The book of Acts records three missionary journeys in which Paul the apostle was the main character. On the last of these, Paul came to the city of Ephesus in the Roman province of Asia. He spent the better part of three years in this city, teaching and preaching, and also performing what Luke calls “extraordinary miracles” (Acts 19:11). The result of Paul’s preaching was that many of the Ephesians, both Jews and Gentiles, were converted to Christ. When he left Ephesus, he left behind a fully organized congregation under the leadership of elders (cf. Acts 20:17-35).
Paul’s work in Ephesus was marked by an unusual demonstration by the newly-converted Christians of that city. In Acts 19:18-19 Luke says, “Many also of those who had believed kept coming, confessing and disclosing their practices. And many of those who practiced magic brought their books together and began burning them in the sight of everyone; and they counted up the price of them and found it fifty thousand pieces of silver.”
The silver coins mentioned in v. 19 were probably the Greek drachma, which was the equivalent of the Roman denarius. This was the daily wage for a common laborer. Fifty thousand pieces of silver equalled about 137 years’ wages. This was an incredible amount of money, and represented a significant sacrifice on the part of the ones who surrendered their magic books to be burned. More than this, however, this action represented their complete break with their former ways in order to follow Jesus. By burning their magic books these new Christians made an emphatic commitment to the new and living way.
For these Ephesians, following Jesus was worth giving up everything that reminded them of their former way of life, or which might draw them back to it. The cost of the books each person gave up was nothing compared to what he or she gained by submitting to the will of Christ. The promise of eternal life was so valuable to them that they willing, and freely, destroyed every semblance of their former ways. Their sacrifice raises an important question for modern Christians. What is the Lord worth to us? In other words, what are we willing to sacrifice in order to follow Him?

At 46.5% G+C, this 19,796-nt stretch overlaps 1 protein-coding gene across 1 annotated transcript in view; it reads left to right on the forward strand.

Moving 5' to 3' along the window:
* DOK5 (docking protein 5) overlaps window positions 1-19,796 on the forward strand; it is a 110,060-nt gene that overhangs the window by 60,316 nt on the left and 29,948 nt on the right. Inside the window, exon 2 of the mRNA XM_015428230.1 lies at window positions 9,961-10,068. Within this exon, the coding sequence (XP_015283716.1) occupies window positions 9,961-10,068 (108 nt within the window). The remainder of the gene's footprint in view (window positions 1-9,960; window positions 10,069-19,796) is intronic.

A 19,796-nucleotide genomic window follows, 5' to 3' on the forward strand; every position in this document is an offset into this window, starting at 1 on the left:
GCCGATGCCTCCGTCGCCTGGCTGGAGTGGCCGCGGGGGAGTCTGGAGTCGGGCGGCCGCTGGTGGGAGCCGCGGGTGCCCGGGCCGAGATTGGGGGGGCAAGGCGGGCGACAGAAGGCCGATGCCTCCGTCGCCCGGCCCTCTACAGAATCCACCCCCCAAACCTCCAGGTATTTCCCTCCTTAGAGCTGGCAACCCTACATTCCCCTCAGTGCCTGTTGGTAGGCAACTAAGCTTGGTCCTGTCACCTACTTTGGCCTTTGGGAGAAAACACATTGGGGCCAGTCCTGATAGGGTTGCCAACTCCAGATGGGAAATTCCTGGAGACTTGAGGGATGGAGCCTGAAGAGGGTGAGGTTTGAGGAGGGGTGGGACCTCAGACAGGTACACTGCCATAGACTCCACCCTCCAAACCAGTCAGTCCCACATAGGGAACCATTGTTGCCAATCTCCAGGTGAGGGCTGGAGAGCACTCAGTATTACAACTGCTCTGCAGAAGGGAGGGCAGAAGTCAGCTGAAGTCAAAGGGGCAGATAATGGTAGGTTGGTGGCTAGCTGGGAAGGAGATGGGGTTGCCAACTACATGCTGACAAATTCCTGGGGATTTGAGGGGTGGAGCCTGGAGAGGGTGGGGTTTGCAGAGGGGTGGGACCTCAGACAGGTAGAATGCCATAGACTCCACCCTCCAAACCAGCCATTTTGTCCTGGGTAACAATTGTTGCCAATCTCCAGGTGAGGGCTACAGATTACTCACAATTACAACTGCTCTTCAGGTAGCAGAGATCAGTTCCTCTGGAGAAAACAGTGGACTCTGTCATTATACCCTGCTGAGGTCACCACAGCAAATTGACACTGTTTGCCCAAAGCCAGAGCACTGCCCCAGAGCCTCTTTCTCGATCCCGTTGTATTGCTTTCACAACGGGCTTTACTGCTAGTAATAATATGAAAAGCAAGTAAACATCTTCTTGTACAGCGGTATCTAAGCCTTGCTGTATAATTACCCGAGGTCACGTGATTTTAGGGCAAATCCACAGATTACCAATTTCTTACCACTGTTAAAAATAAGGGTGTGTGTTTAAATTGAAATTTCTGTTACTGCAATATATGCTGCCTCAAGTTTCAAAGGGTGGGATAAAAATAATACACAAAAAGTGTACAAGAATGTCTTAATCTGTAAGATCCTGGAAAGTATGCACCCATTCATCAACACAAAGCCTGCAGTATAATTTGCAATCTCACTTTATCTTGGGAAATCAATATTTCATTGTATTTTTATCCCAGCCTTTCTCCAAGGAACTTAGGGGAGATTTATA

We sometimes sing a song in worship that asks this very question. It declares, “Jesus the Lord laid His glory aside, sinners to save and make whole, Freely He died our transgressions to hide, what is He worth to your soul? All that was His for the sinner He gave, pointed the path to the goal; Sin would deprave, but the Savior would save, what is He worth to your soul? All that He saves He will keep till the end, under His blessed control; Men may depend on this wonderful friend, what is He worth to your soul? All who will trust Him in sunshine and gloam, shall when they reach the bright goal; Ceasing to roam be forever at home, what is He worth to your soul?”
This question is worth serious consideration. The Lord asked it this way: “For what shall it profit a man if he gains the whole world and forfeits his soul? Or what will a man give in exchange for his soul?” (Mt. 16:26). The Lord gave up, albeit temporarily, all the glory of heaven to provide the atonement for our sins. Such a sacrifice and gift is beyond our ability to measure. How then can we continue to cling to the vestiges of our sinful life after having been washed in the blood of the Lamb? Eternal life is worth whatever we have to sacrifice in order to receive it.